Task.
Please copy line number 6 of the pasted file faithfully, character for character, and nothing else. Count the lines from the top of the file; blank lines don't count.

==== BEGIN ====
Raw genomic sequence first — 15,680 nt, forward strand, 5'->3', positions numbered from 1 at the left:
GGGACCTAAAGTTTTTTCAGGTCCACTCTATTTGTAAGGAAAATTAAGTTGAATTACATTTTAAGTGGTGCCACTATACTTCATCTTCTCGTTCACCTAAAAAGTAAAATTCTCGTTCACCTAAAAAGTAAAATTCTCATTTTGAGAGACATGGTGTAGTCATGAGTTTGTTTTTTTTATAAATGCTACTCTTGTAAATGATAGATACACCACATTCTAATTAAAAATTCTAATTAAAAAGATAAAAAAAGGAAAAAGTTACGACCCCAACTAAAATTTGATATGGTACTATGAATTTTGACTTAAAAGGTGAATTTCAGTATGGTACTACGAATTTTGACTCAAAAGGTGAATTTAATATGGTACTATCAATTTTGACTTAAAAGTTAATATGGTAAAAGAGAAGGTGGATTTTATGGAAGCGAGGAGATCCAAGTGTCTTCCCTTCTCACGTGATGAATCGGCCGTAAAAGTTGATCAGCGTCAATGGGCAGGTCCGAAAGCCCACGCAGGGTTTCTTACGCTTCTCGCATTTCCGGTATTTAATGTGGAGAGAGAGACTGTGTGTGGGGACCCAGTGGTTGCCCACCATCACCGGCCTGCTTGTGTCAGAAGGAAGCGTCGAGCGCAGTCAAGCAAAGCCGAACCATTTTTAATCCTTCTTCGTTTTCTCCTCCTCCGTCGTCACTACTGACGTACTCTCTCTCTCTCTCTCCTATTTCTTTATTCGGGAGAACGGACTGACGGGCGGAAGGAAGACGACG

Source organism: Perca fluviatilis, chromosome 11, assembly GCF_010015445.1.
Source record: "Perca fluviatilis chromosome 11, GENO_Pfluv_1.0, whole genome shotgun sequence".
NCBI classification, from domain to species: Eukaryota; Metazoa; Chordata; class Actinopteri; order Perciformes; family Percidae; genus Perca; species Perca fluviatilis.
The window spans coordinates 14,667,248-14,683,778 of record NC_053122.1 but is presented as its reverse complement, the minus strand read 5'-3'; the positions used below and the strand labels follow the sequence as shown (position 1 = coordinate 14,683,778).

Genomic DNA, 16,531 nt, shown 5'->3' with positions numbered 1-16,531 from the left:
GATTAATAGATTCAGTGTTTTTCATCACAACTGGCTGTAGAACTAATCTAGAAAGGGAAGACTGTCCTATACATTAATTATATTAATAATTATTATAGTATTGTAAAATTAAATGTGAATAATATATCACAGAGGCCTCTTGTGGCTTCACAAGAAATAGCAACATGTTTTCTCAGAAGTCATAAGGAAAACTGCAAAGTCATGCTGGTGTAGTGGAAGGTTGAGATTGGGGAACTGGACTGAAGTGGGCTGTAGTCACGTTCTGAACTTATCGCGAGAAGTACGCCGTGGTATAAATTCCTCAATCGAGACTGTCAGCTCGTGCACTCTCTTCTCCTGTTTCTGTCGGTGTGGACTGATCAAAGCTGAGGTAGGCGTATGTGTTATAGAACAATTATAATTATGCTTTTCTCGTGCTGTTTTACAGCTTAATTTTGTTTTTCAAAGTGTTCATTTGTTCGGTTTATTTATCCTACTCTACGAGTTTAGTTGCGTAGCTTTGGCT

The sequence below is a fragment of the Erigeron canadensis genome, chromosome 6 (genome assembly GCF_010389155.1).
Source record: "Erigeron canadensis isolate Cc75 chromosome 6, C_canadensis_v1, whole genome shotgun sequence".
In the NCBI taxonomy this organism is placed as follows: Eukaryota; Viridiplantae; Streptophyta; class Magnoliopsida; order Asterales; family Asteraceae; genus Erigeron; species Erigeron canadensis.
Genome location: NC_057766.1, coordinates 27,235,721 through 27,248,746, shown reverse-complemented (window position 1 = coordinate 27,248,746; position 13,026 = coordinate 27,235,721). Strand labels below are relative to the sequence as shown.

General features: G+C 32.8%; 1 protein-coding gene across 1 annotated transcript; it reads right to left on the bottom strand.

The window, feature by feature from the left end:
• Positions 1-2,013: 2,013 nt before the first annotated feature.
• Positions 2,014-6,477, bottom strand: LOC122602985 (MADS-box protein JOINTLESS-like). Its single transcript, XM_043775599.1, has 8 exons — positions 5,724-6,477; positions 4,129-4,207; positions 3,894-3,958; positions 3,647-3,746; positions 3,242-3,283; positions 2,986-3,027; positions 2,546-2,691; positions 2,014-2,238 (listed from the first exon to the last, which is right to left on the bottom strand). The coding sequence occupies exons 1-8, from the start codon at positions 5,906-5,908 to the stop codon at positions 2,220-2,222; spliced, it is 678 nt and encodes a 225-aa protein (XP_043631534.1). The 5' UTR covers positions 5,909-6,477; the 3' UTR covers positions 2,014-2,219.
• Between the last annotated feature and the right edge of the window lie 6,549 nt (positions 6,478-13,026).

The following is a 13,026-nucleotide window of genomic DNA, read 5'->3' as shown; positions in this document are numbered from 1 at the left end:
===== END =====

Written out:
The window spans coordinates 14,667,248-14,683,778 of record NC_053122.1 but is presented as its reverse complement, the minus strand read 5'-3'; the positions used below and the strand labels follow the sequence as shown (position 1 = coordinate 14,683,778).